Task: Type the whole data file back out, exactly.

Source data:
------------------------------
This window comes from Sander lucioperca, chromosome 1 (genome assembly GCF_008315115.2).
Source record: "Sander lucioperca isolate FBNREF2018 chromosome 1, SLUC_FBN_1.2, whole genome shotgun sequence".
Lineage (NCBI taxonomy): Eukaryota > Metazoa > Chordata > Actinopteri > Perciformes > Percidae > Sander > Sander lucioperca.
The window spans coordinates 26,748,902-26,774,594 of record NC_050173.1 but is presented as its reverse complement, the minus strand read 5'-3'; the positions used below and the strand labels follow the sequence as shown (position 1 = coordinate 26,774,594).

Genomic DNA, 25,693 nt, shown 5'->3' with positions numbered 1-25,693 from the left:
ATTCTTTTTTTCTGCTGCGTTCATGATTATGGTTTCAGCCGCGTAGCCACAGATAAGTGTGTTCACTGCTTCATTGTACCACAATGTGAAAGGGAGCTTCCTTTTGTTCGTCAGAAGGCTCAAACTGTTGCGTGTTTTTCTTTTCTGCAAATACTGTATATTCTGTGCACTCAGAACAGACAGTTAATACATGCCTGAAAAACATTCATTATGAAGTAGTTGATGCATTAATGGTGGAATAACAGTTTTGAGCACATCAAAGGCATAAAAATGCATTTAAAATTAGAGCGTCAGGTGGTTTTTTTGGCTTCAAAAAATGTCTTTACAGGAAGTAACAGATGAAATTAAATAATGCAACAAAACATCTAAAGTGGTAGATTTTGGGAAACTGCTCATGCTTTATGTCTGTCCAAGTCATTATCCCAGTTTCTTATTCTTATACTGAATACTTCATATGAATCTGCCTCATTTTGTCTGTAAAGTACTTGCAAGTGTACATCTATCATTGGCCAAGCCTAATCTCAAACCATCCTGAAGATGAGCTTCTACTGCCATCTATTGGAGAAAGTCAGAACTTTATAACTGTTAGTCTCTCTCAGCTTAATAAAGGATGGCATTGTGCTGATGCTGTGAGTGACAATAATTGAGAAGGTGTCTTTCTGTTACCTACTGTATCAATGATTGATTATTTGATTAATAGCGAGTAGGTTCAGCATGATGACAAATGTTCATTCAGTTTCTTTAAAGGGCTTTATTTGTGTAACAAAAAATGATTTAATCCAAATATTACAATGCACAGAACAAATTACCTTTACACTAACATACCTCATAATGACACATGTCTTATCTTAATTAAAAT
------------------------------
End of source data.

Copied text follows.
This window comes from Sander lucioperca, chromosome 1 (genome assembly GCF_008315115.2).
Source record: "Sander lucioperca isolate FBNREF2018 chromosome 1, SLUC_FBN_1.2, whole genome shotgun sequence".
Lineage (NCBI taxonomy): Eukaryota > Metazoa > Chordata > Actinopteri > Perciformes > Percidae > Sander > Sander lucioperca.
The window spans coordinates 26,748,902-26,774,594 of record NC_050173.1 but is presented as its reverse complement, the minus strand read 5'-3'; the positions used below and the strand labels follow the sequence as shown (position 1 = coordinate 26,774,594).

Genomic DNA, 25,693 nt, shown 5'->3' with positions numbered 1-25,693 from the left:
ATTCTTTTTTTCTGCTGCGTTCATGATTATGGTTTCAGCCGCGTAGCCACAGATAAGTGTGTTCACTGCTTCATTGTACCACAATGTGAAAGGGAGCTTCCTTTTGTTCGTCAGAAGGCTCAAACTGTTGCGTGTTTTTCTTTTCTGCAAATACTGTATATTCTGTGCACTCAGAACAGACAGTTAATACATGCCTGAAAAACATTCATTATGAAGTAGTTGATGCATTAATGGTGGAATAACAGTTTTGAGCACATCAAAGGCATAAAAATGCATTTAAAATTAGAGCGTCAGGTGGTTTTTTTGGCTTCAAAAAATGTCTTTACAGGAAGTAACAGATGAAATTAAATAATGCAACAAAACATCTAAAGTGGTAGATTTTGGGAAACTGCTCATGCTTTATGTCTGTCCAAGTCATTATCCCAGTTTCTTATTCTTATACTGAATACTTCATATGAATCTGCCTCATTTTGTCTGTAAAGTACTTGCAAGTGTACATCTATCATTGGCCAAGCCTAATCTCAAACCATCCTGAAGATGAGCTTCTACTGCCATCTATTGGAGAAAGTCAGAACTTTATAACTGTTAGTCTCTCTCAGCTTAATAAAGGATGGCATTGTGCTGATGCTGTGAGTGACAATAATTGAGAAGGTGTCTTTCTGTTACCTACTGTATCAATGATTGATTATTTGATTAATAGCGAGTAGGTTCAGCATGATGACAAATGTTCATTCAGTTTCTTTAAAGGGCTTTATTTGTGTAACAAAAAATGATTTAATCCAAATATTACAATGCACAGAACAAATTACCTTTACACTAACATACCTCATAATGACACATGTCTTATCTTAATTAAAAT